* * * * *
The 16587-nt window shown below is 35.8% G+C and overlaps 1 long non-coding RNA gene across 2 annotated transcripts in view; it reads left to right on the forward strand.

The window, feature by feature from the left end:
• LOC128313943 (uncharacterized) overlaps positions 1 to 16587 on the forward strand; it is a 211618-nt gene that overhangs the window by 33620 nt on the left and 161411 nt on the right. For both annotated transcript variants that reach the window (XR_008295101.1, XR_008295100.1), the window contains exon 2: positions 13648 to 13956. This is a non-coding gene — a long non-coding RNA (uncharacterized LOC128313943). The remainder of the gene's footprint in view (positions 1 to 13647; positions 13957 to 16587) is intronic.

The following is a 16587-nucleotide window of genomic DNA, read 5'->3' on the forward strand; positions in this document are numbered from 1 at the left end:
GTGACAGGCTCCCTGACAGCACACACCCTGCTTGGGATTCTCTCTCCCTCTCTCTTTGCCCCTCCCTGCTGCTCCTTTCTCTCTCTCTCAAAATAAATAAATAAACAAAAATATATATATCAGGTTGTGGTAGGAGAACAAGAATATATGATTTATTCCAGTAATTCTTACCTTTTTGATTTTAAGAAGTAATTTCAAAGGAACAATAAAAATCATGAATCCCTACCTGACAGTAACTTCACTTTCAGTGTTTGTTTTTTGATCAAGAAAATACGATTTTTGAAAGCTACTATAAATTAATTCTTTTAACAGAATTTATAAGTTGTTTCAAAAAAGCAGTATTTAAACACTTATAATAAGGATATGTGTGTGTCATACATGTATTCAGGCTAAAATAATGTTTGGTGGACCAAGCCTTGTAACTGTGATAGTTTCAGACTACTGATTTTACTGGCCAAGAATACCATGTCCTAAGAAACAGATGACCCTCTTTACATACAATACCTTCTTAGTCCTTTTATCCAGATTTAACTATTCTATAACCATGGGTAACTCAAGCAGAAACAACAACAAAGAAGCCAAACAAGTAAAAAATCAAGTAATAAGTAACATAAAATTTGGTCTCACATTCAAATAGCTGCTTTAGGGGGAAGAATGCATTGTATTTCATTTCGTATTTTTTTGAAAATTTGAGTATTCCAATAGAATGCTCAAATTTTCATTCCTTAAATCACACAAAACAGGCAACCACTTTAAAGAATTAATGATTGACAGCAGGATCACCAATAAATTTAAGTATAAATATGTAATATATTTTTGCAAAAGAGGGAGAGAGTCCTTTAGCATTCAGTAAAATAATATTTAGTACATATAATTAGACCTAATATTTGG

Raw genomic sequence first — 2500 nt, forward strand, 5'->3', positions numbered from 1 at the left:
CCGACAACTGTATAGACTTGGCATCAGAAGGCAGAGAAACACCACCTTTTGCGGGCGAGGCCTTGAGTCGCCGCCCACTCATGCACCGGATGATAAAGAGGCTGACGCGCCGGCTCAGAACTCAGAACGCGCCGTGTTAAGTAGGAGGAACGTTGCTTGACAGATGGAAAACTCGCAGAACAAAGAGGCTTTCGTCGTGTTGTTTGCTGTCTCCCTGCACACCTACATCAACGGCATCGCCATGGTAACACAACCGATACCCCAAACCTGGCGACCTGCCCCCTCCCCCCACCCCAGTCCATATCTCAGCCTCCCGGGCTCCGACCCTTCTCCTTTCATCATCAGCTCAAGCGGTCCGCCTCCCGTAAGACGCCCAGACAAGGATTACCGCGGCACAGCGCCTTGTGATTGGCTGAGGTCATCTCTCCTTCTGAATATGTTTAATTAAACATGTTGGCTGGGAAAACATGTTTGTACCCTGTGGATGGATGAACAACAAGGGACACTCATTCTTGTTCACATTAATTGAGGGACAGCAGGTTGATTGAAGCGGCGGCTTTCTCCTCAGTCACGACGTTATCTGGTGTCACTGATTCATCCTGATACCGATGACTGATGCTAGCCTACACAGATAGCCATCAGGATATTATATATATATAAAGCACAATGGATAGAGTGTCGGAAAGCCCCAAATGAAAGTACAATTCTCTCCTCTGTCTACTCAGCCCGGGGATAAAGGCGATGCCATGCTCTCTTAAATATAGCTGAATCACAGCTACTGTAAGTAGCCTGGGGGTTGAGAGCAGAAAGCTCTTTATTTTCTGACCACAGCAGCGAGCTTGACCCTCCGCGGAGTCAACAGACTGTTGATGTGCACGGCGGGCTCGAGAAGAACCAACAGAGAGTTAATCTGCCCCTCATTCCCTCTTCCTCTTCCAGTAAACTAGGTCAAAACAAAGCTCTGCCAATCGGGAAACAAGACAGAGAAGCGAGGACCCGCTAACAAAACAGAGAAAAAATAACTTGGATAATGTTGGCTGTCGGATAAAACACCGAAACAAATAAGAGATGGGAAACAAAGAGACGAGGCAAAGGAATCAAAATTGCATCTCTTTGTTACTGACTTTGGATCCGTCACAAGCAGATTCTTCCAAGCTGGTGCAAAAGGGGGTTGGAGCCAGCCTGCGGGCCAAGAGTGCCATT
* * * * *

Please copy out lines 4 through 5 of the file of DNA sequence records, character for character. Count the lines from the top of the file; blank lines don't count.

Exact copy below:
The following is a 16587-nucleotide window of genomic DNA, read 5'->3' on the forward strand; positions in this document are numbered from 1 at the left end:
GTGACAGGCTCCCTGACAGCACACACCCTGCTTGGGATTCTCTCTCCCTCTCTCTTTGCCCCTCCCTGCTGCTCCTTTCTCTCTCTCTCAAAATAAATAAATAAACAAAAATATATATATCAGGTTGTGGTAGGAGAACAAGAATATATGATTTATTCCAGTAATTCTTACCTTTTTGATTTTAAGAAGTAATTTCAAAGGAACAATAAAAATCATGAATCCCTACCTGACAGTAACTTCACTTTCAGTGTTTGTTTTTTGATCAAGAAAATACGATTTTTGAAAGCTACTATAAATTAATTCTTTTAACAGAATTTATAAGTTGTTTCAAAAAAGCAGTATTTAAACACTTATAATAAGGATATGTGTGTGTCATACATGTATTCAGGCTAAAATAATGTTTGGTGGACCAAGCCTTGTAACTGTGATAGTTTCAGACTACTGATTTTACTGGCCAAGAATACCATGTCCTAAGAAACAGATGACCCTCTTTACATACAATACCTTCTTAGTCCTTTTATCCAGATTTAACTATTCTATAACCATGGGTAACTCAAGCAGAAACAACAACAAAGAAGCCAAACAAGTAAAAAATCAAGTAATAAGTAACATAAAATTTGGTCTCACATTCAAATAGCTGCTTTAGGGGGAAGAATGCATTGTATTTCATTTCGTATTTTTTTGAAAATTTGAGTATTCCAATAGAATGCTCAAATTTTCATTCCTTAAATCACACAAAACAGGCAACCACTTTAAAGAATTAATGATTGACAGCAGGATCACCAATAAATTTAAGTATAAATATGTAATATATTTTTGCAAAAGAGGGAGAGAGTCCTTTAGCATTCAGTAAAATAATATTTAGTACATATAATTAGACCTAATATTTGG